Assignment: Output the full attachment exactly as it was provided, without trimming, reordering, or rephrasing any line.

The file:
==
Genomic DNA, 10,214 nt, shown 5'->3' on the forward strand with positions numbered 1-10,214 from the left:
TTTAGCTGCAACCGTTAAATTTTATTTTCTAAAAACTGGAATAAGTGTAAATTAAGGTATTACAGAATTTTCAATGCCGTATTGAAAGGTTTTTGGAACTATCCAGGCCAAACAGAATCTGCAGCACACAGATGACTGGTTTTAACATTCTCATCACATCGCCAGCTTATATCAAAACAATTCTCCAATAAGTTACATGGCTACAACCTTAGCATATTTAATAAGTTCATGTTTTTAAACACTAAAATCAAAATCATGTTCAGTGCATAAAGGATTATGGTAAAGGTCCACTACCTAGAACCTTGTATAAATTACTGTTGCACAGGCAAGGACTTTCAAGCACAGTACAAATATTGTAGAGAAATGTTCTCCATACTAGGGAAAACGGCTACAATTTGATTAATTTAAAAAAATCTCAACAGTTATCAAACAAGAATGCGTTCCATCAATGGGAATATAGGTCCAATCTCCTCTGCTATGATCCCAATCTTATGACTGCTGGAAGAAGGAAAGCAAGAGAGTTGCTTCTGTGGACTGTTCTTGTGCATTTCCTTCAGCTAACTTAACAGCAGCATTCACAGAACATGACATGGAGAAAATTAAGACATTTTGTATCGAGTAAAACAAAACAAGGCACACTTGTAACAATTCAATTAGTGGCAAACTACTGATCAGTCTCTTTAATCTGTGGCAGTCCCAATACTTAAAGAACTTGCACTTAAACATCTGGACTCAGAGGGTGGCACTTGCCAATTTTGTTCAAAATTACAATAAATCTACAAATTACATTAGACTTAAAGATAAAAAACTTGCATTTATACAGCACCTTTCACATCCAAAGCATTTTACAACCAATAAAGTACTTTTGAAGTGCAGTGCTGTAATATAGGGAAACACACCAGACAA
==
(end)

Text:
Genomic DNA, 10,214 nt, shown 5'->3' on the forward strand with positions numbered 1-10,214 from the left:
TTTAGCTGCAACCGTTAAATTTTATTTTCTAAAAACTGGAATAAGTGTAAATTAAGGTATTACAGAATTTTCAATGCCGTATTGAAAGGTTTTTGGAACTATCCAGGCCAAACAGAATCTGCAGCACACAGATGACTGGTTTTAACATTCTCATCACATCGCCAGCTTATATCAAAACAATTCTCCAATAAGTTACATGGCTACAACCTTAGCATATTTAATAAGTTCATGTTTTTAAACACTAAAATCAAAATCATGTTCAGTGCATAAAGGATTATGGTAAAGGTCCACTACCTAGAACCTTGTATAAATTACTGTTGCACAGGCAAGGACTTTCAAGCACAGTACAAATATTGTAGAGAAATGTTCTCCATACTAGGGAAAACGGCTACAATTTGATTAATTTAAAAAAATCTCAACAGTTATCAAACAAGAATGCGTTCCATCAATGGGAATATAGGTCCAATCTCCTCTGCTATGATCCCAATCTTATGACTGCTGGAAGAAGGAAAGCAAGAGAGTTGCTTCTGTGGACTGTTCTTGTGCATTTCCTTCAGCTAACTTAACAGCAGCATTCACAGAACATGACATGGAGAAAATTAAGACATTTTGTATCGAGTAAAACAAAACAAGGCACACTTGTAACAATTCAATTAGTGGCAAACTACTGATCAGTCTCTTTAATCTGTGGCAGTCCCAATACTTAAAGAACTTGCACTTAAACATCTGGACTCAGAGGGTGGCACTTGCCAATTTTGTTCAAAATTACAATAAATCTACAAATTACATTAGACTTAAAGATAAAAAACTTGCATTTATACAGCACCTTTCACATCCAAAGCATTTTACAACCAATAAAGTACTTTTGAAGTGCAGTGCTGTAATATAGGGAAACACACCAGACAA